# Were there doubts that Voigt's time dilation was correct rather than Einstein's?

According to Wikipedia's Voigt transformation:

Lorentz did not adopt this transformation, as he found in 1904 that only the Lorentz contraction corresponds to the principle of relativity. Since Voigt's transformation preserves the speed of light in all frames, the Michelson–Morley experiment and the Kennedy–Thorndike experiment can not distinguish between the two transformations. The crucial question is the issue of time dilation. The experimental measurement of time dilation by Ives and Stillwell (1938) and others settled the issue in favor of the Lorentz transformation.

Einstein derived the Lorentz transformation using the two postulates, see Einstein’s Postulates and the Lorentz Transformations by Terletskii. Einstein also derived the equations for transverse and longitudinal mass and in the derivation time dilation equation was used. I'm a beginner and just trying to understand the relativity at basic level.

If both Einstein's and Lorentz's derivations were the same then wouldn't it mean that Voigt's time dilation equation had more chance of being wrong? If it was not decided until the experiment of Ives and Stillwell that which version of time dilation equation was right then it would also mean that though Einstein postulates were correct but still until 1938 there was still some doubt regarding some quantitative results derived by Einstein. In other words, if Voigt's time dilation was found correct, how would it have affected the other quantitative results or formulas?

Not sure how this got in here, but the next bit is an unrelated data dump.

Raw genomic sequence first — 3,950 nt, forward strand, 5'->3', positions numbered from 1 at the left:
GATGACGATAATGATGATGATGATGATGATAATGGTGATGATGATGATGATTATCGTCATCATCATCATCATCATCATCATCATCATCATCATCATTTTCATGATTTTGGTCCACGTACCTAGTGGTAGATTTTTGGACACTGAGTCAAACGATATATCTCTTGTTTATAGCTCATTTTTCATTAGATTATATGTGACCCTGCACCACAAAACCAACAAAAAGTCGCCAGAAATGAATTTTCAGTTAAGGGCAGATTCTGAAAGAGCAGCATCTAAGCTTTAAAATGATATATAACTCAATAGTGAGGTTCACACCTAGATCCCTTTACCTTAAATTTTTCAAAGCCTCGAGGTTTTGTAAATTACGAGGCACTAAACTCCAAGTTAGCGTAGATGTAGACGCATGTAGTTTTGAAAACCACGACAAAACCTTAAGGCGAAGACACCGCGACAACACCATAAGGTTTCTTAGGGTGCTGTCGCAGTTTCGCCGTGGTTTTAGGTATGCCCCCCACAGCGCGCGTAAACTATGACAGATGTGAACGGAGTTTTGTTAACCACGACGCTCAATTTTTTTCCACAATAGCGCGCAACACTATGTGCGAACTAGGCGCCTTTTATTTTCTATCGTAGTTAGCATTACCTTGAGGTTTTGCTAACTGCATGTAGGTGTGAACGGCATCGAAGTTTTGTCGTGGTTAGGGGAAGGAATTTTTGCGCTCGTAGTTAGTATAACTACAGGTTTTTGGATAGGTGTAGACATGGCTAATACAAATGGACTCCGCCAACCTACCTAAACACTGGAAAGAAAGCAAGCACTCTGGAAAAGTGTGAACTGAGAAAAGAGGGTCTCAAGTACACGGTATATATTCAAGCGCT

I'd really appreciate if you could help me with it. I'm posting it here because IMHO it has more to do with the history.

• @PG1995 It is a nice paper. As the author points out on p.10, while the wave equation is invariant under the Voigt's transformations the d'Alembert operator ◻ is not, so they do break the principle of relativity. Form-invariance will not be preserved if we put something other than $0$ into the right hand side of the equation. Thus, Voigt's "second postulate" was weaker than Einstein's. It was known that Maxwell's electrodynamics was not form-invariant under Galilean transformations, but that was to be expected since the ether frame is privileged. – Conifold Apr 10 at 9:01